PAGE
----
With technology making it easier than ever for people to operate a business out of their house, many taxpayers, entrepreneurs and small business people may be able to take a home office deduction when filing their 2009 federal tax return next year. Here are five important things the IRS wants you to know about claiming the home office deduction.
a. As your principal place of business, or
b. As a place to meet or deal with patients, clients or customers in the normal course of your business, or
c. In the case of a separate structure which is not attached to your home, it must be used in connection with your trade or business. For certain storage use, rental use or daycare-facility use, you are required to use the property regularly but not exclusively.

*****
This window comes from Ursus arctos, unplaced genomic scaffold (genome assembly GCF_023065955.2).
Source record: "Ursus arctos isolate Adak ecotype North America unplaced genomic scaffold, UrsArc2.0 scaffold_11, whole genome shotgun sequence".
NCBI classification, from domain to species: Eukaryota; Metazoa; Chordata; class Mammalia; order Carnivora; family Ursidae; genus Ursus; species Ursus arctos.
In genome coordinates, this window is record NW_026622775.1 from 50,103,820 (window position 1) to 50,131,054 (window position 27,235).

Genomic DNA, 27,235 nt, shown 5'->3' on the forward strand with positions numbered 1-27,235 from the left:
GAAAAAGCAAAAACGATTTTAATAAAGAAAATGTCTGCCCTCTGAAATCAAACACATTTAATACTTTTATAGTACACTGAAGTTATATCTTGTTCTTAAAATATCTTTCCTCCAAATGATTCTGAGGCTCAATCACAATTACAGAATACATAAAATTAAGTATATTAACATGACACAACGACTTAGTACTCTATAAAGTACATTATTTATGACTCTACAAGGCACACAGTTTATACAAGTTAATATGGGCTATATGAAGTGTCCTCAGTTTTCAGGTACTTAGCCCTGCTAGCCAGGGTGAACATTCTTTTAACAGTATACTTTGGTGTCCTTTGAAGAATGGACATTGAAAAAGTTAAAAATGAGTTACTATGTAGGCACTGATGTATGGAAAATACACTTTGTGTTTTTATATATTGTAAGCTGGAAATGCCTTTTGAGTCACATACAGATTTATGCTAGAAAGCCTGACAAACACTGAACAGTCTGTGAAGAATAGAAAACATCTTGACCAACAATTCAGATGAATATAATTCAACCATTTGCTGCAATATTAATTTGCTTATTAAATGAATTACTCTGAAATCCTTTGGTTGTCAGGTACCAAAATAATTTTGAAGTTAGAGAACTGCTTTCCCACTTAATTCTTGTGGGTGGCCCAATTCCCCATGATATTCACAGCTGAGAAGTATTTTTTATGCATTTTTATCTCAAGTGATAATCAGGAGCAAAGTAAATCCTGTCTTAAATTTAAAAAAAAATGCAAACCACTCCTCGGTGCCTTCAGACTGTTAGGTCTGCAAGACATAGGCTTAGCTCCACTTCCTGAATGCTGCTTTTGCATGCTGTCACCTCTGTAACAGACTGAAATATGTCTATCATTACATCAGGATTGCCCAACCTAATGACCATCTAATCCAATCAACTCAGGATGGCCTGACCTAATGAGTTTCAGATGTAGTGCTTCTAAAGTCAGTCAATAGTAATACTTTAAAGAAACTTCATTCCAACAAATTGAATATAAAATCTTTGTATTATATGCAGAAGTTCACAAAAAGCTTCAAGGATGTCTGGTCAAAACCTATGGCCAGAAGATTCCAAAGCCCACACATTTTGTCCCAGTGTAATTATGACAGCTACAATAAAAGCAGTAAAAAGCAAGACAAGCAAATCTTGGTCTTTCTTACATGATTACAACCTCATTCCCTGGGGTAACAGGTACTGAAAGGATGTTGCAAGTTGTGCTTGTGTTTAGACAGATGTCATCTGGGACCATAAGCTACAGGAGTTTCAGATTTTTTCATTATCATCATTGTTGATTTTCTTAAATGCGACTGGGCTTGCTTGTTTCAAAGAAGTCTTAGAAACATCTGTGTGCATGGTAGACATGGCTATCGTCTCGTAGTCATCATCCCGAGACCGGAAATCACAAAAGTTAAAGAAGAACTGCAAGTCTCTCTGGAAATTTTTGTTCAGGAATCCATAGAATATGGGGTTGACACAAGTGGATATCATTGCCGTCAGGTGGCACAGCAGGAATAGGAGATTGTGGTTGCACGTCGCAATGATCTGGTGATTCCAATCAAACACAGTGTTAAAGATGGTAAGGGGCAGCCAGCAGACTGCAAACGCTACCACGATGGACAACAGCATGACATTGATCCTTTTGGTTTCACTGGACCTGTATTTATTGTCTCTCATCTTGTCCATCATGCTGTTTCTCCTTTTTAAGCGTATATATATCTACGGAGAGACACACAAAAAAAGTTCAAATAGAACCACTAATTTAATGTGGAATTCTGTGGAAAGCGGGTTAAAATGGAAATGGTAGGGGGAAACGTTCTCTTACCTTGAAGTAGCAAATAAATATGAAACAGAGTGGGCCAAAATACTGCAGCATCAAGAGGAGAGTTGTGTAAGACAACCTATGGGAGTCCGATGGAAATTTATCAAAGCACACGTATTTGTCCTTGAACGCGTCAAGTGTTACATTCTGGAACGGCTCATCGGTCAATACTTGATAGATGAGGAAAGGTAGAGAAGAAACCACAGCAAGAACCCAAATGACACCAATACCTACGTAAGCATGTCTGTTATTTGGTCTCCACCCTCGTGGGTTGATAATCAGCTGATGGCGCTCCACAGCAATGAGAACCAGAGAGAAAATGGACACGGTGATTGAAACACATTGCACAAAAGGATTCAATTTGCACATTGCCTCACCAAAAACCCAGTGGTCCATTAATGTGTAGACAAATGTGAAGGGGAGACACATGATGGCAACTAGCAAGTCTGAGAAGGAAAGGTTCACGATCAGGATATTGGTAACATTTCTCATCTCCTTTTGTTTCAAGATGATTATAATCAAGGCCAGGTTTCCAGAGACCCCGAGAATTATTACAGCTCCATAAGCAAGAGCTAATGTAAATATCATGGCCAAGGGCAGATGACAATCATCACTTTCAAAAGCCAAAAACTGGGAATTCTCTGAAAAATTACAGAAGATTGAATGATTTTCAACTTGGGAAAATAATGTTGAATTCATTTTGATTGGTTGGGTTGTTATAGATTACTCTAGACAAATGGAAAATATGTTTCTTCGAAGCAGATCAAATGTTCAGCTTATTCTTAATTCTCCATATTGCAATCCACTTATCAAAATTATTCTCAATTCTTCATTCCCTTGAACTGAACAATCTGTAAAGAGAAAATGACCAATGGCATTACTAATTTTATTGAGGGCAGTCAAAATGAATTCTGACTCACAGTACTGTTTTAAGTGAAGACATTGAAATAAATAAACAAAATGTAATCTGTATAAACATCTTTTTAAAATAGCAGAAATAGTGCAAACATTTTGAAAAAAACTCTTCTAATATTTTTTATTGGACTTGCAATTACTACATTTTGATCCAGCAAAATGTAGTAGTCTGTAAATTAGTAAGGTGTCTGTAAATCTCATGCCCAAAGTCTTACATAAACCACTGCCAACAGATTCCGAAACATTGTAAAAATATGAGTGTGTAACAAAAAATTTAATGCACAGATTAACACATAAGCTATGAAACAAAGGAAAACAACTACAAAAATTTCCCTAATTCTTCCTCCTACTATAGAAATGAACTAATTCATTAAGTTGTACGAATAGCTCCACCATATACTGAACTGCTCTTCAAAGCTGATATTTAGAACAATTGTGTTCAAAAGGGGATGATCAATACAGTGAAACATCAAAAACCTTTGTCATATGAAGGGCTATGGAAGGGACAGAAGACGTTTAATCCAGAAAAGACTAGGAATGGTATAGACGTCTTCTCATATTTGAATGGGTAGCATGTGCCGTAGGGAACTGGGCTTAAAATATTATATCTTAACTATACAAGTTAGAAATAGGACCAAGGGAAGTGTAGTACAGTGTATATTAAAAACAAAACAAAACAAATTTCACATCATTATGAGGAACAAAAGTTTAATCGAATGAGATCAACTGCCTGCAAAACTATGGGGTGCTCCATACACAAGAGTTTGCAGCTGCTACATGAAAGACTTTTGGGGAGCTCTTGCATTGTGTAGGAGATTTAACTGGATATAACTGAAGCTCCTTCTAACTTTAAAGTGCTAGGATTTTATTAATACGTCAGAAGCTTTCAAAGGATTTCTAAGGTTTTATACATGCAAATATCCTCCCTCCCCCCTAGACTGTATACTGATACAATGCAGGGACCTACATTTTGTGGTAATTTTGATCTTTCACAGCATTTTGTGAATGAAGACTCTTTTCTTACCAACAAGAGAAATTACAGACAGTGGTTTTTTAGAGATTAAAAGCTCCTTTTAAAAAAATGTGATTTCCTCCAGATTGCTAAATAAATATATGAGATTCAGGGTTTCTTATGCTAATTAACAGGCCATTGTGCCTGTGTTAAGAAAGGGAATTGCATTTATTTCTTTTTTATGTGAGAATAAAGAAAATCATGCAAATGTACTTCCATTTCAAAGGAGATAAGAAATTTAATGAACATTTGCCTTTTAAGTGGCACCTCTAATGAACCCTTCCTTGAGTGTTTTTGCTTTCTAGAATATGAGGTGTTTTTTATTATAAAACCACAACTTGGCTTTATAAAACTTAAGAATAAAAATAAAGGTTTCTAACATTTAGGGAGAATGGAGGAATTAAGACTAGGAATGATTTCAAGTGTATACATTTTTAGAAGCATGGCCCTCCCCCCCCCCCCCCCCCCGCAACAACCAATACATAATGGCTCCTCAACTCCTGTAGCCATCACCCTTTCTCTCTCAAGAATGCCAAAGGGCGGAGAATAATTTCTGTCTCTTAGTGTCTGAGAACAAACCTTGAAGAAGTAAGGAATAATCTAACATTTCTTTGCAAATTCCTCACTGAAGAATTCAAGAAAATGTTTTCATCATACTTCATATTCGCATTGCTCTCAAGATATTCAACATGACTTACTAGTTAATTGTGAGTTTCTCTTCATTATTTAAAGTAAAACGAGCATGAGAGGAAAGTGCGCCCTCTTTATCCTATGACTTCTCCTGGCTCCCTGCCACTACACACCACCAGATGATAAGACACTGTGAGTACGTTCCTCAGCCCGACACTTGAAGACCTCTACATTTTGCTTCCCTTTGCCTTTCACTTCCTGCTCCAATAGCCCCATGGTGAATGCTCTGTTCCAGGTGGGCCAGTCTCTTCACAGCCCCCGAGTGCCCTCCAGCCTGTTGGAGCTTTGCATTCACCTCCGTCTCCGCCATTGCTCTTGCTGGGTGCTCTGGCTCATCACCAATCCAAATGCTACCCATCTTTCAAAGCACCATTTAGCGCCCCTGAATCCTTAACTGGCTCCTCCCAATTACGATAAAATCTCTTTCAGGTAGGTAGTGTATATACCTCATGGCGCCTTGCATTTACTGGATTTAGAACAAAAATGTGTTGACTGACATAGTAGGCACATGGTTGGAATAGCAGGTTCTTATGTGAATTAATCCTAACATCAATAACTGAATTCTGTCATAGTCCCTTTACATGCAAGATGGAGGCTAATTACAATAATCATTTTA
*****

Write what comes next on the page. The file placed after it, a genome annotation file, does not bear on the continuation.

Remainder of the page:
- Generally, in order to claim a business deduction for your home, you must use part of your home exclusively and regularly:
- Generally, the amount you can deduct depends on the percentage of your home that you used for business. Your deduction for certain expenses will be limited if your gross income from your business is less than your total business expenses.
- There are special rules for qualified daycare providers and for persons storing business inventory or product samples.
- If you are self-employed, use Form 8829, Expenses for Business Use of Your Home, to figure your home office deduction. Report the deduction on line 30 of Schedule C, Form 1040.
- Different rules apply to claiming the home office deduction if you are an employee. For example, the regular and exclusive business use must be for the convenience of your employer.
A home office deduction can have a significant benefit to you if you really use it as such. It is also something that can red flag your return if not properly done so do so with help from a professional such as your accountant or Score.